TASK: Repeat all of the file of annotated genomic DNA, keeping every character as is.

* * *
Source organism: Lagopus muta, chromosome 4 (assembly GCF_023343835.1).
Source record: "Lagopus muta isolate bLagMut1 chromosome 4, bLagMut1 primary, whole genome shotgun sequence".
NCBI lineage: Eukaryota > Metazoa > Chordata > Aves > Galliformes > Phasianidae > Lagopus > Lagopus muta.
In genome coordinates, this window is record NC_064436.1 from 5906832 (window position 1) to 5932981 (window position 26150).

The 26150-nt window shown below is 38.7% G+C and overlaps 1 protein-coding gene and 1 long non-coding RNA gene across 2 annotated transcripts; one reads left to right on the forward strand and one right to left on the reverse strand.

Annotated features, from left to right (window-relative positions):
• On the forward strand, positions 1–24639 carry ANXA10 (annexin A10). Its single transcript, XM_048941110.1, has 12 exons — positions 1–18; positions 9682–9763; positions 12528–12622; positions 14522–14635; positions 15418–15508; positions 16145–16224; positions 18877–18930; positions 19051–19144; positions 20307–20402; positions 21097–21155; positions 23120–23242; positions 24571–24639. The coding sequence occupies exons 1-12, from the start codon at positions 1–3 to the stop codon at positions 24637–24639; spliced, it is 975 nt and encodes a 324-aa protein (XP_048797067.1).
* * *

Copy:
Source organism: Lagopus muta, chromosome 4 (assembly GCF_023343835.1).
Source record: "Lagopus muta isolate bLagMut1 chromosome 4, bLagMut1 primary, whole genome shotgun sequence".
NCBI lineage: Eukaryota > Metazoa > Chordata > Aves > Galliformes > Phasianidae > Lagopus > Lagopus muta.
In genome coordinates, this window is record NC_064436.1 from 5906832 (window position 1) to 5932981 (window position 26150).

The 26150-nt window shown below is 38.7% G+C and overlaps 1 protein-coding gene and 1 long non-coding RNA gene across 2 annotated transcripts; one reads left to right on the forward strand and one right to left on the reverse strand.

Annotated features, from left to right (window-relative positions):
• On the forward strand, positions 1–24639 carry ANXA10 (annexin A10). Its single transcript, XM_048941110.1, has 12 exons — positions 1–18; positions 9682–9763; positions 12528–12622; positions 14522–14635; positions 15418–15508; positions 16145–16224; positions 18877–18930; positions 19051–19144; positions 20307–20402; positions 21097–21155; positions 23120–23242; positions 24571–24639. The coding sequence occupies exons 1-12, from the start codon at positions 1–3 to the stop codon at positions 24637–24639; spliced, it is 975 nt and encodes a 324-aa protein (XP_048797067.1).